The problem is that these systems are unstable. They can lose everything you have written in an instant. They can suddenly deny you access to certain pages. Contacting the company whose website you are applying through is useless. They only see it from their side and so do not see the buttons missing for people coming from the public side. I had to abandon one application because there was no way I could register for an account, only people who already registered could get in. I emailed the company which sent me a link back to the page which was missing the registration button, telling me it was there. Again I am portrayed as the stupid one. Of course, a lot of companies simply buy in these systems without checking if they work or are suitable. I have mentioned before how you get 2000 characters to respond to 25 job requirements, working out at something like only 380 words. For one company I could not fit my response in the box they provided and asked what the character limit was for it and they said they did not know. Conversely, I have been given 5000 characters to write my nine character national insurance number into and 2000 characters to write ‘Yes’ or ‘No’ to the question about whether I had a right to work in the UK. Some employees are aware how bad their systems are to the extent that I have now learnt their names and simply email my application to them rather than trying to wrestle with the system.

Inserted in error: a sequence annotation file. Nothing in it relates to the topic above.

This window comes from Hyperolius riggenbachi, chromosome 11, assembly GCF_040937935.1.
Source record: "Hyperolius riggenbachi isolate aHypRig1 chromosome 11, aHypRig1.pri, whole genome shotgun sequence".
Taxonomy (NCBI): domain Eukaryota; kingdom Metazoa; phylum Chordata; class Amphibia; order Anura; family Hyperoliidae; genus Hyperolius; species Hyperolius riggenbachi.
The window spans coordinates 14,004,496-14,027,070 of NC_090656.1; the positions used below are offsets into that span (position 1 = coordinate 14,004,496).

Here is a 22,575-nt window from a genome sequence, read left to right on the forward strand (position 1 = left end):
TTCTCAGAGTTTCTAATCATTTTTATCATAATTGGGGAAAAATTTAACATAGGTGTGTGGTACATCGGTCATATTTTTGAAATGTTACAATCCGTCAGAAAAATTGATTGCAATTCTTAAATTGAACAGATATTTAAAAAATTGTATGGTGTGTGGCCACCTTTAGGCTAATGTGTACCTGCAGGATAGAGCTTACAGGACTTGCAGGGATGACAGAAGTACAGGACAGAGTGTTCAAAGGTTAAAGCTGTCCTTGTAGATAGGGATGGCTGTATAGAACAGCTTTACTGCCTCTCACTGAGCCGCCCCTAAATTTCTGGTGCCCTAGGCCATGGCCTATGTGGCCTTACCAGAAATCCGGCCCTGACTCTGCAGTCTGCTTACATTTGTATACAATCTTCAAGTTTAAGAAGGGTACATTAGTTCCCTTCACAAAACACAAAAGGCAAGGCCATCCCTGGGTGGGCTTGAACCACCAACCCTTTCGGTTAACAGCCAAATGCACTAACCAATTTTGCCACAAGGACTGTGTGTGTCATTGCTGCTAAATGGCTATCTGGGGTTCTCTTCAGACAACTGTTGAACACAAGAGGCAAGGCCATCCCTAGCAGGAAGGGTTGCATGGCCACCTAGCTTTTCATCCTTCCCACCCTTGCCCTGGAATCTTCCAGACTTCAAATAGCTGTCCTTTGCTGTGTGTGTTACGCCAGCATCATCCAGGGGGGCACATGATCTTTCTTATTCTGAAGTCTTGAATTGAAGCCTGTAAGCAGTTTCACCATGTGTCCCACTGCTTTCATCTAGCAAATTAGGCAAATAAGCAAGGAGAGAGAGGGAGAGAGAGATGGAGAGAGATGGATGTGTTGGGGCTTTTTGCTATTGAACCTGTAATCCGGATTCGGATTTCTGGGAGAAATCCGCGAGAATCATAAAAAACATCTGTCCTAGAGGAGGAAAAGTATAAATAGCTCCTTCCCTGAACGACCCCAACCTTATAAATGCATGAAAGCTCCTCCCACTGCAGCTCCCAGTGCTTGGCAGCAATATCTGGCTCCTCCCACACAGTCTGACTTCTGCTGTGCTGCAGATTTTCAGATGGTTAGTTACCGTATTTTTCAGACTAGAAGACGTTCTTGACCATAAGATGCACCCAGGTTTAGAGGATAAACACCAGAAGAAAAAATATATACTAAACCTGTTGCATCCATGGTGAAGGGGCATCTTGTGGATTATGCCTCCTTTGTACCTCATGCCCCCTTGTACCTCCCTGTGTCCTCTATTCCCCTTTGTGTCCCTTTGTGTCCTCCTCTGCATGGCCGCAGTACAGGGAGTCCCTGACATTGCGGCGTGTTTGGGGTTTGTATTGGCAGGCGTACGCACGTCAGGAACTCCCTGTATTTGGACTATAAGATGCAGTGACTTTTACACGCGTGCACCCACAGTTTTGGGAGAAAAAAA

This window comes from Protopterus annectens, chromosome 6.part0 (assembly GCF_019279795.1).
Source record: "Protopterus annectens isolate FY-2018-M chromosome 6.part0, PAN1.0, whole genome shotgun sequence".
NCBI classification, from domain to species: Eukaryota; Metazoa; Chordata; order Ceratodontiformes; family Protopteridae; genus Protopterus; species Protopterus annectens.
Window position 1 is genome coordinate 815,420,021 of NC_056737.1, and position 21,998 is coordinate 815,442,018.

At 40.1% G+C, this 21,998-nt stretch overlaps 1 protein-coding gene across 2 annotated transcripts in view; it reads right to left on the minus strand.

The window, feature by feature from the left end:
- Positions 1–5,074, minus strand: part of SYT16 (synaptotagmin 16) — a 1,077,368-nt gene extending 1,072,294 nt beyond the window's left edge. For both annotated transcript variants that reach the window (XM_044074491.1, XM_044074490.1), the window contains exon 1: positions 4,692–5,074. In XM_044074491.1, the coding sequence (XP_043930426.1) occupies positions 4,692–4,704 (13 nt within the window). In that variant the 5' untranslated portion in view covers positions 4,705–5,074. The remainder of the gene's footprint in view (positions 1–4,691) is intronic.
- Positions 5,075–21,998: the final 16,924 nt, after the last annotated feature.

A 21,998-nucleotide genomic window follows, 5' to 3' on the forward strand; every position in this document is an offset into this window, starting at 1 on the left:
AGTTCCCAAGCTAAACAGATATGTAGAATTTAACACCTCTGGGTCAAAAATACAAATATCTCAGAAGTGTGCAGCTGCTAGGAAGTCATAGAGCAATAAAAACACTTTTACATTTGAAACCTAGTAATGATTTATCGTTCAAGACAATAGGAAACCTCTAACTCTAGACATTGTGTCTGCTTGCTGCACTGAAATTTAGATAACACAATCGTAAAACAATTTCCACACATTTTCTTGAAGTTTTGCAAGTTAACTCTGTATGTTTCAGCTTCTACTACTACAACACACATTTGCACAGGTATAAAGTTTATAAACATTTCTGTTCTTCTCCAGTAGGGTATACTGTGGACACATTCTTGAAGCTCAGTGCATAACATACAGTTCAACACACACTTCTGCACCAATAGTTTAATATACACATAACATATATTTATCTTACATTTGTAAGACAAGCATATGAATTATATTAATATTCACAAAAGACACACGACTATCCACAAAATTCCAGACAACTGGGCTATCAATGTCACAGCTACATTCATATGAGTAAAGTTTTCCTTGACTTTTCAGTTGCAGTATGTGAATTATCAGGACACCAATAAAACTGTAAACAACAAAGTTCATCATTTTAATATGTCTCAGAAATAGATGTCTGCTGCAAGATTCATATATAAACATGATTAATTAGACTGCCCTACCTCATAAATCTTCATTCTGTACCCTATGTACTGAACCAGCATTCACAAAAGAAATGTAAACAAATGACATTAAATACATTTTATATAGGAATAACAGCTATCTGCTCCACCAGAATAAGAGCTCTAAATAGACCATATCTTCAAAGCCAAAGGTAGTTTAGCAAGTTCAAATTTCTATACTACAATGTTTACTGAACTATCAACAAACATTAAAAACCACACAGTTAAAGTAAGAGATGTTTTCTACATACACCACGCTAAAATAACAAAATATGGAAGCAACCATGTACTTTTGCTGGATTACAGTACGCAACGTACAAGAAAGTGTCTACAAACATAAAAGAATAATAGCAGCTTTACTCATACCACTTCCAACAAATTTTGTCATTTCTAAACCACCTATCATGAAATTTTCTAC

One element which has certainly been around for the last five years if not longer is the fact that if you cannot match every single one of the characteristics listed on the job specification, do not bother applying for the job. Often if you say you have not used Software Package X but are very experienced in Software Package Y, which in my sector tends to be far more up-to-date than X, your application is often rejected even before it is seen by a human. The trouble with this matching every requirement, typically 20-30, is that you can never progress. You are only interviewed for jobs that you have entirely done before. There is no ability to step up a level. This is contrary to the long standing trend in the UK going back probably two centuries, that you moved job to climb to a higher position, something in contrast to Japan for example. To progress you must pay to go on training courses and get certification yourself and in your own time, without support from your company even if they benefit from you doing this. Being unemployed I do have the time but not the money to go on such training. As a consequence my career having peaked in 2010 is now on a downward trajectory as some of the skills I have become obsolete, I cannot apply for as wide a range of jobs as I could have done two years ago. People tell you that it is your job that becomes redundant not you as a person, but actually in the UK today, that is not the case.